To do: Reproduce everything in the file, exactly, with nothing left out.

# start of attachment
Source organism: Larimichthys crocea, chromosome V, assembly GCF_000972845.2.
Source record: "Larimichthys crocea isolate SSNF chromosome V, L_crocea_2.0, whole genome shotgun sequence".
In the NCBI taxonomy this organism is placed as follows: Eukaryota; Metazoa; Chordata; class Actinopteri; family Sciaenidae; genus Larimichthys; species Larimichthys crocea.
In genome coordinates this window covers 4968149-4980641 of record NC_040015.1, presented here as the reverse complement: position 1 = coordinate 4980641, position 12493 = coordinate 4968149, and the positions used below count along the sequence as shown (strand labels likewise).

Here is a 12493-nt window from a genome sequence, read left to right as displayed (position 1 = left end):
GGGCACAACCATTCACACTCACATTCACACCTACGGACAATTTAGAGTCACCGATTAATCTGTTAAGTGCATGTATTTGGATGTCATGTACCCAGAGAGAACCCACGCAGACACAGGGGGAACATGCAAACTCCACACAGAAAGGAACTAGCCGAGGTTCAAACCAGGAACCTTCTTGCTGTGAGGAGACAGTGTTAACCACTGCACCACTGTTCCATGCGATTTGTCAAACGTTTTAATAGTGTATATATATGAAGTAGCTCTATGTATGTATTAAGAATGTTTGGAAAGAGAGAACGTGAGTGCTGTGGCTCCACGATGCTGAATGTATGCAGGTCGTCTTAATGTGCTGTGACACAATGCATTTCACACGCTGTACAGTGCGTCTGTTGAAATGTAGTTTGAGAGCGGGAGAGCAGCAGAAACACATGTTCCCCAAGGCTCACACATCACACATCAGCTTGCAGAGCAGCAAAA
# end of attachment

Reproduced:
Source organism: Larimichthys crocea, chromosome V, assembly GCF_000972845.2.
Source record: "Larimichthys crocea isolate SSNF chromosome V, L_crocea_2.0, whole genome shotgun sequence".
In the NCBI taxonomy this organism is placed as follows: Eukaryota; Metazoa; Chordata; class Actinopteri; family Sciaenidae; genus Larimichthys; species Larimichthys crocea.
In genome coordinates this window covers 4968149-4980641 of record NC_040015.1, presented here as the reverse complement: position 1 = coordinate 4980641, position 12493 = coordinate 4968149, and the positions used below count along the sequence as shown (strand labels likewise).

Here is a 12493-nt window from a genome sequence, read left to right as displayed (position 1 = left end):
GGGCACAACCATTCACACTCACATTCACACCTACGGACAATTTAGAGTCACCGATTAATCTGTTAAGTGCATGTATTTGGATGTCATGTACCCAGAGAGAACCCACGCAGACACAGGGGGAACATGCAAACTCCACACAGAAAGGAACTAGCCGAGGTTCAAACCAGGAACCTTCTTGCTGTGAGGAGACAGTGTTAACCACTGCACCACTGTTCCATGCGATTTGTCAAACGTTTTAATAGTGTATATATATGAAGTAGCTCTATGTATGTATTAAGAATGTTTGGAAAGAGAGAACGTGAGTGCTGTGGCTCCACGATGCTGAATGTATGCAGGTCGTCTTAATGTGCTGTGACACAATGCATTTCACACGCTGTACAGTGCGTCTGTTGAAATGTAGTTTGAGAGCGGGAGAGCAGCAGAAACACATGTTCCCCAAGGCTCACACATCACACATCAGCTTGCAGAGCAGCAAAA